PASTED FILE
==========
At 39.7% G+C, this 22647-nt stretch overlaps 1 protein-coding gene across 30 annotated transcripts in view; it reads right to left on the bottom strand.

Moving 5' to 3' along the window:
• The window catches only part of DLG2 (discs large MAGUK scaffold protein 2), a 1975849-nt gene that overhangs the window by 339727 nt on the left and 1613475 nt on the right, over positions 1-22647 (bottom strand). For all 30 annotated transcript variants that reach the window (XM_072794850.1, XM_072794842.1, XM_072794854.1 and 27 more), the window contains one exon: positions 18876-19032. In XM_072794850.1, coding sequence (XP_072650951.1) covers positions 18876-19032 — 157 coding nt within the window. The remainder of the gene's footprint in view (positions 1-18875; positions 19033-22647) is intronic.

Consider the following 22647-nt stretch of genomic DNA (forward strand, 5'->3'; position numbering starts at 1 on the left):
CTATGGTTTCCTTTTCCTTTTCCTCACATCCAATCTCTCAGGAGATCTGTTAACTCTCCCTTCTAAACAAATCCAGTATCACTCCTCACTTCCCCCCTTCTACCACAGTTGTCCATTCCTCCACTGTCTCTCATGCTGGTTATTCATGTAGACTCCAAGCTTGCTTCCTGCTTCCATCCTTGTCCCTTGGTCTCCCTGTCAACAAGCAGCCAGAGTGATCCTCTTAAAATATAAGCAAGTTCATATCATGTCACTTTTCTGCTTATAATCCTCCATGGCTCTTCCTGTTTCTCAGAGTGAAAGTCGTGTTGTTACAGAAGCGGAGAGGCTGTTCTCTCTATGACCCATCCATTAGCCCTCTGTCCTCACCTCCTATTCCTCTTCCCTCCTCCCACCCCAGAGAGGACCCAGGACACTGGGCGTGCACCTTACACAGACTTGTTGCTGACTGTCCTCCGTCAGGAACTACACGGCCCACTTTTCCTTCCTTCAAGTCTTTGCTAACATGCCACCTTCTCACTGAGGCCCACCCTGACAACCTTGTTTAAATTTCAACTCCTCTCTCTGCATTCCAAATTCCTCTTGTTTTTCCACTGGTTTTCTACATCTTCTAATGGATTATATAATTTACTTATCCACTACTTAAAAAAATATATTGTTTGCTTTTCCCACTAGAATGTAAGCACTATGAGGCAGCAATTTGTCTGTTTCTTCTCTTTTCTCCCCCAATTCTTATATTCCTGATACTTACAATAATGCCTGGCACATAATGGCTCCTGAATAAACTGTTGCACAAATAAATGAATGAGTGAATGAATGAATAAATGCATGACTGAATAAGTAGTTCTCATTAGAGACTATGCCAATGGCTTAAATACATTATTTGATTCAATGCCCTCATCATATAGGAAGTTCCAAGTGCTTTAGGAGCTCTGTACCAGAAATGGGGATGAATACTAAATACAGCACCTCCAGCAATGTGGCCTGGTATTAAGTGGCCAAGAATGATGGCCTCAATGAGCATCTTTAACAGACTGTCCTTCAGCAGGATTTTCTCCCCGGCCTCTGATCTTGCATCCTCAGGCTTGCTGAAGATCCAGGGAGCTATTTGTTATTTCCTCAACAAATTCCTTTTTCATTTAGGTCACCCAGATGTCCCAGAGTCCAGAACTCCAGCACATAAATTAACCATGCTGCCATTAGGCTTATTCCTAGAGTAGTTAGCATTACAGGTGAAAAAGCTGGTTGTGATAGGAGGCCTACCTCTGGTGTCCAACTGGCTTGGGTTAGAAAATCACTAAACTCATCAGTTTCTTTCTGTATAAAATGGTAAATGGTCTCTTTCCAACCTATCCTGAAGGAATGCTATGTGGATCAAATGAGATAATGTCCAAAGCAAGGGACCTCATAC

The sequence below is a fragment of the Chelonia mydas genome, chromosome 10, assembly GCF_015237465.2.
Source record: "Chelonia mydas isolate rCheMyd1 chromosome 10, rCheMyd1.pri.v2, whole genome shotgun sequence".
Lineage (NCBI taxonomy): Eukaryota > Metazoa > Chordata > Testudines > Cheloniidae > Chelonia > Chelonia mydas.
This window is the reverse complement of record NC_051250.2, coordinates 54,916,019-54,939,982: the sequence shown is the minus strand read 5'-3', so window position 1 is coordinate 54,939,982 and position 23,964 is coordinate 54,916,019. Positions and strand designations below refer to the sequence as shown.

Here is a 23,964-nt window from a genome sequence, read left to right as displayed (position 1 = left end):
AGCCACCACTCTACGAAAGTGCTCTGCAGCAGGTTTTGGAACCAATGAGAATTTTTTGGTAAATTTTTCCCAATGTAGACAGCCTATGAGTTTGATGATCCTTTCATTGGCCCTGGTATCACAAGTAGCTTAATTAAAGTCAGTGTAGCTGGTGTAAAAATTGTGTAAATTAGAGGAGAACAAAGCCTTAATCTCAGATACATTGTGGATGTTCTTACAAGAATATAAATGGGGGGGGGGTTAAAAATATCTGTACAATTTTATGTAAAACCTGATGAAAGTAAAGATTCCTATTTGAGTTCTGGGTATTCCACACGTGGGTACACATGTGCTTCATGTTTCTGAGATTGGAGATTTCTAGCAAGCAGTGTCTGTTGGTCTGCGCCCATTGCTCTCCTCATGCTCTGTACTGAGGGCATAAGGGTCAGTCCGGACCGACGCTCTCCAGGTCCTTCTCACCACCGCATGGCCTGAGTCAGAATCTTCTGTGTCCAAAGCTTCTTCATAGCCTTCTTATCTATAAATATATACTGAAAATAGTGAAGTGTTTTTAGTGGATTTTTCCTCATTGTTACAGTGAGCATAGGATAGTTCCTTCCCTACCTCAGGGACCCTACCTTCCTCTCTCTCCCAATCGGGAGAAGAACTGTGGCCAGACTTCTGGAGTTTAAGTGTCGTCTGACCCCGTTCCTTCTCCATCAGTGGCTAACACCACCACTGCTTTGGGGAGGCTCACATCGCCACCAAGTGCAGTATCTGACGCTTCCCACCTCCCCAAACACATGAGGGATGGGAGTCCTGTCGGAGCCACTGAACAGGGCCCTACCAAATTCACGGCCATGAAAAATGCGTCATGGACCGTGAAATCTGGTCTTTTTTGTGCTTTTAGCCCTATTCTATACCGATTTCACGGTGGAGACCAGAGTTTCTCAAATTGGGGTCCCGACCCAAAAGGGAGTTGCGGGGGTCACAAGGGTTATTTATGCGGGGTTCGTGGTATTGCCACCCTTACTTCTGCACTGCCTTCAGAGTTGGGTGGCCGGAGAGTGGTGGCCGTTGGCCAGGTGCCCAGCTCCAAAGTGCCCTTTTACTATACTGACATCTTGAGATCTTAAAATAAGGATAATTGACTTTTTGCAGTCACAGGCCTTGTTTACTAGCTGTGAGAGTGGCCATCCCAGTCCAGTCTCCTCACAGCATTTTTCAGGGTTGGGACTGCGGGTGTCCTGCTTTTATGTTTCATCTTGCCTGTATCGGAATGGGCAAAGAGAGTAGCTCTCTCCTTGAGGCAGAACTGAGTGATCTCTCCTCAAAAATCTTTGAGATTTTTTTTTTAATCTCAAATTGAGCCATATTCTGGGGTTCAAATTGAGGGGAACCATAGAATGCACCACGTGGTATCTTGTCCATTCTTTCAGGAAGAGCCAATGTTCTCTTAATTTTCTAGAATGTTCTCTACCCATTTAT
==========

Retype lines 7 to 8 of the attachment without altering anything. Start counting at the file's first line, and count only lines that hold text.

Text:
Source record: "Chelonia mydas isolate rCheMyd1 chromosome 10, rCheMyd1.pri.v2, whole genome shotgun sequence".
Lineage (NCBI taxonomy): Eukaryota > Metazoa > Chordata > Testudines > Cheloniidae > Chelonia > Chelonia mydas.